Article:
Editor’s note: The following essay appears in the Spring 2022 issue of Eikon.
The theme for this issue of Eikon is human society’s bedrock institution, the family. It doesn’t take a Ph.D. to notice that the family is in crisis in the modern West — in fact, statistics show that if you don’t have a Ph.D., you are more likely not only to feel the immediate effects of the family’s disintegration, but you are also more readily able to recognize the forces contributing to its breakdown.
A few years back, I wrote a review in these pages of Dutch theologian Herman Bavinck’s The Christian Family. Bavinck wrote at the turn of last century out of concern for the rapid decline of the family in his day, a trend that has only accelerated since. One can only wonder what he would say today.
Bavinck recognized an important truth that had once been nearly universally acknowledged: the family is the foundation of all of civilized society. Nevertheless, the family has been consistently and (one cannot help but suspect) intentionally undermined by forces of modernity which have wreaked havoc on the unmitigated goods of fatherhood, motherhood, and child-rearing. With the rise of expressive individualism, identity and authenticity have unseated older virtues like duty, loyalty, and self-sacrifice that once knit kin together and promoted the common good. Opponents of the family, however, have refused to recognize — or perhaps their nihilistic impulses predispose them not to care — that they are hacking away at a branch they themselves are sitting on. Once they cut all the way through, there is nothing left but collapse.
The Bible teaches us that the family is a pre-political institution designed and ordained by God on which both the church and the state are predicated. To wit, we relate to one another in the church as brothers and sisters, fathers and mothers, and we relate to one another in the state, our motherland, through a web of analogous relationships: patricians and matrons and founding fathers and brotherhoods. This is particularly evident when a nation is described in domestic terms, such as America: the “land of the free and home of the brave.” Even aside from these analogues, a church is a community that joins natural sons and daughters, fathers and mothers, across bloodlines under a common purpose — so also the state. Most obviously, both depend on the fecundity of the family for generational perpetuity.
In other words, as goes the family, so goes human society. That fundamental reality is why we, the editors, have organized this issue of Eikon around the family. Christians should care about the family not only because God designed it and the Bible instructs us to honor it, but also out of a deep love for our neighbor. Research shows that the disintegration of the family means more poverty, more crime, and more depression. In our time, the family is not just declining, it is in free fall. The marriage rate for adults in the United States is just fifty percent, including those who are divorced and no longer married. This means that half of US adults are not investing in family formation. To put this in perspective, Bavinck was concerned when the marriage rate in his country was ninety-five percent. Perhaps even more alarming, almost forty percent of babies born in the US today are born to unmarried parents. These are children who will grow up, most likely, without a father in the home, and some without a mother. What does this portend? Bavinck helps us see: “The authority of the father, the love of the mother, and the obedience of the child form in their unity the threefold cord that binds together and sustains all relationships within human society.” What will come of a civilization that is bent on undermining such bonds?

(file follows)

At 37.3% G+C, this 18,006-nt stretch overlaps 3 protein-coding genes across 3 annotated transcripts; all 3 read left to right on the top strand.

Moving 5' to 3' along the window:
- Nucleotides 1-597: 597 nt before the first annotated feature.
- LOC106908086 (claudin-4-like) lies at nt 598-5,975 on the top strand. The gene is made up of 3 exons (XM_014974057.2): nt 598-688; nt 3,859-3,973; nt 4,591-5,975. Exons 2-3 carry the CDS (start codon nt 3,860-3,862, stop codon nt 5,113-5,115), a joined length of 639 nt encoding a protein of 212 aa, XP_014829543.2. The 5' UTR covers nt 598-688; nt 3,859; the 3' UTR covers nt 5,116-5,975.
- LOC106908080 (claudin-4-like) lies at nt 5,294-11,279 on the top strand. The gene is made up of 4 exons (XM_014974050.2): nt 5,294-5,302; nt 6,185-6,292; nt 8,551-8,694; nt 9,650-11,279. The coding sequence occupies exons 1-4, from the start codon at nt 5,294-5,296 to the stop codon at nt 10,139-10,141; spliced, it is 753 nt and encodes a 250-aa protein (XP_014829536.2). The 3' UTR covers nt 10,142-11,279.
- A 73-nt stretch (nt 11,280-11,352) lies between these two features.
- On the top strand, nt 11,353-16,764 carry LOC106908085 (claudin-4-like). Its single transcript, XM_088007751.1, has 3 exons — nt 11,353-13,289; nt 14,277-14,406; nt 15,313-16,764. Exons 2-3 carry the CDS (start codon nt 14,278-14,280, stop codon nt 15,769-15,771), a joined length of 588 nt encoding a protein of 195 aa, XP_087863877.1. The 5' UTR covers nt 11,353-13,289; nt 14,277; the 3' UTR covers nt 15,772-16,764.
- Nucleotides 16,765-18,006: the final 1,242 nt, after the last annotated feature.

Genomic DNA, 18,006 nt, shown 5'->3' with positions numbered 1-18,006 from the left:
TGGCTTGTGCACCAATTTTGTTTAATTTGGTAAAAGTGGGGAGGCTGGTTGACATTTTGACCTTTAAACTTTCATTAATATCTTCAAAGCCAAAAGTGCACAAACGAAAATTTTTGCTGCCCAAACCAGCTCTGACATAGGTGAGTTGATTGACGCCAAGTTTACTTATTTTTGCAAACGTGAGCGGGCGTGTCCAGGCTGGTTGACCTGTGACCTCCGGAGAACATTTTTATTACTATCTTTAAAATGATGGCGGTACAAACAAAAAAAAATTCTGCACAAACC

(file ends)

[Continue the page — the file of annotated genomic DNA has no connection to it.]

This issue of Eikon is a flag in the ground that I hope will accomplish two purposes. First, let history show that Eikon and its contributors did not stand idly by when the family was under severe attack. We stand unapologetically behind the natural family — father, mother, and children in a nurturing home bound by covenant marriage — which is not an idol, but God’s very design for human flourishing. Secondly, we want Christians to rally to the flag. The family is good and true and beautiful, and these pages will, Lord willing, show you how and why you should make that case in your own home, in your own church, and in your own community.
We love the family because God loves the family. May God be glorified and the church edified through the upholding and strengthening of the family.
Colin J. Smother
 Colin Smothers, “Recovering Bavinck’s The Christian Family,” Eikon 2.1 (Spring 2020), 8–15.
 Juliana Menasce Horowitz, Nikki Graf, and Gretchen Livingston, “Marriage and Cohabitation in the U.S.” Pew Research Center, November 6, 2019, accessed May 22, 2020, https://www.pewsocialtrends.org/2019/11/06/marriage-and-cohabitation-in-the-u-s/.
 Joyce A. Martin, et al., “Births: Final Data for 2018,” National Vital Statistics Reports 68.13 (November 27, 2019), https://www.cdc.gov/nchs/data/nvsr/nvsr68/nvsr68_13-508.pdf.
 Herman Bavinck, The Christian Family, ed. Stephen J. Grabill, trans. Nelson D. Kloostermany (Grand Rapids, MI: Christian’s Press, 2012), 8.
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